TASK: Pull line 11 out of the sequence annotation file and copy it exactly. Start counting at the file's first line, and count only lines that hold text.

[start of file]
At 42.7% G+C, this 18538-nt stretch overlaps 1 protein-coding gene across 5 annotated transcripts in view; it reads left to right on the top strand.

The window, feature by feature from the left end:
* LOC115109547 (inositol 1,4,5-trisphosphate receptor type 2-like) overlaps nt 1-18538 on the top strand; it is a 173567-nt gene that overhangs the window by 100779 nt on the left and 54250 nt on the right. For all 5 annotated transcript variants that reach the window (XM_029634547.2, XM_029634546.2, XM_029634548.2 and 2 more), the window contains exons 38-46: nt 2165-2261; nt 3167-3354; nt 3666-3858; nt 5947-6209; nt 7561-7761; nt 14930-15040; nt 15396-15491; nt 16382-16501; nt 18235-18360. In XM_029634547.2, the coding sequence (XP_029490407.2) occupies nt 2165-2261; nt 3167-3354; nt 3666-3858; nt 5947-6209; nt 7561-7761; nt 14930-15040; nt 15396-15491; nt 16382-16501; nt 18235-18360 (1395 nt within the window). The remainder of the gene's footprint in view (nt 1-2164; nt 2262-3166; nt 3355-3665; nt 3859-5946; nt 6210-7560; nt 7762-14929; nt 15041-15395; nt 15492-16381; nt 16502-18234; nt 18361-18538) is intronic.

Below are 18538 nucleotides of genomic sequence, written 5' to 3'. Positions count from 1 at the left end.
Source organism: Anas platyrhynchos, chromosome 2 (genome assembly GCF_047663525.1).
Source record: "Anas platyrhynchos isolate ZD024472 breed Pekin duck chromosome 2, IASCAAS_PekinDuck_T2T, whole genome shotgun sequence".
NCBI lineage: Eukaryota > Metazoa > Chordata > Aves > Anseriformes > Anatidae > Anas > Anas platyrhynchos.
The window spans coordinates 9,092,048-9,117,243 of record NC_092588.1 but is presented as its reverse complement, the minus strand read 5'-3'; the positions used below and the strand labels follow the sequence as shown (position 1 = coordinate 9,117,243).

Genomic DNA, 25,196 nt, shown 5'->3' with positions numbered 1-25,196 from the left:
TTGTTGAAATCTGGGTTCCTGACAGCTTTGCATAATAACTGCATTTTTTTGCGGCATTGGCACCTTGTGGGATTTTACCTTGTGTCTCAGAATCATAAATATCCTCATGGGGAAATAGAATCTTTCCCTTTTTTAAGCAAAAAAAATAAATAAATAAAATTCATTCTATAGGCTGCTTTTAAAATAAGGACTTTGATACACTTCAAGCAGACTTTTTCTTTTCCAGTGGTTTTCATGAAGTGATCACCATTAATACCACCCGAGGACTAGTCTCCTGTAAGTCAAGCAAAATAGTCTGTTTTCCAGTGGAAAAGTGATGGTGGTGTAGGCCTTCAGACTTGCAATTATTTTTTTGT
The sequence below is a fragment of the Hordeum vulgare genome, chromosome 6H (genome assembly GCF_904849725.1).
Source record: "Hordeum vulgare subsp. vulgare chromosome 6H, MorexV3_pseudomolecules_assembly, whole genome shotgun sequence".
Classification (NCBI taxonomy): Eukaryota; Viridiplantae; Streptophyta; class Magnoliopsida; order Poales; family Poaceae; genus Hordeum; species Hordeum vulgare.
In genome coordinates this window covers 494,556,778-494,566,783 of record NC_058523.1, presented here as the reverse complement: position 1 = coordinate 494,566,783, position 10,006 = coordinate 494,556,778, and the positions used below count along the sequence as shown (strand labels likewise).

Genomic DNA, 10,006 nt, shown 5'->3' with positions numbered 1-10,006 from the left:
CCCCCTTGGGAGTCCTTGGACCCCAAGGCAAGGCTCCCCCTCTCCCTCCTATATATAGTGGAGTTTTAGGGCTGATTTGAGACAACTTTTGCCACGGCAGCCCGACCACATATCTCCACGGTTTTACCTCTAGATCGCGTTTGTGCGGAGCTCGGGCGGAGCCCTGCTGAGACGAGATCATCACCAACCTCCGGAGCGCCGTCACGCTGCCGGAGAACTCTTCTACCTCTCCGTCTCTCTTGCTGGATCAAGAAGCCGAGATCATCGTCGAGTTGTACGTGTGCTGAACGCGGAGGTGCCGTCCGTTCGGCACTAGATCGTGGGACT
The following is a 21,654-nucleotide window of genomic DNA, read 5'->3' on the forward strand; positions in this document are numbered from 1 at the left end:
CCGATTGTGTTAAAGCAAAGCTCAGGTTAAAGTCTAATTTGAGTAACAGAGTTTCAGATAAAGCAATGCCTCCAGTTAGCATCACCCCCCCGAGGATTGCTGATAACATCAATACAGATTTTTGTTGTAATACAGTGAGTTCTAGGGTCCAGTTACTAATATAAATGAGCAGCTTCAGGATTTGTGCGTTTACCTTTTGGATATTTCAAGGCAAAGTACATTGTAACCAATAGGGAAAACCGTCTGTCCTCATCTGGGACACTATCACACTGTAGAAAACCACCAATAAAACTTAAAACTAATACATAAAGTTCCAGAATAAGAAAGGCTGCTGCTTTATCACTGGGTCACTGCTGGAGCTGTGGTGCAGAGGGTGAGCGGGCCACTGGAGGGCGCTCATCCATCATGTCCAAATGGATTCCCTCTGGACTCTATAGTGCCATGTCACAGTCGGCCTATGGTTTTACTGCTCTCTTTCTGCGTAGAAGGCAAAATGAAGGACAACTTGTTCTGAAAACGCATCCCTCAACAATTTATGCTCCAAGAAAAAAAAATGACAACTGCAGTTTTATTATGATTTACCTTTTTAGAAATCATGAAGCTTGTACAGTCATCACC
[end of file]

The sequence below is a fragment of the Hordeum vulgare genome, chromosome 6H (genome assembly GCF_904849725.1).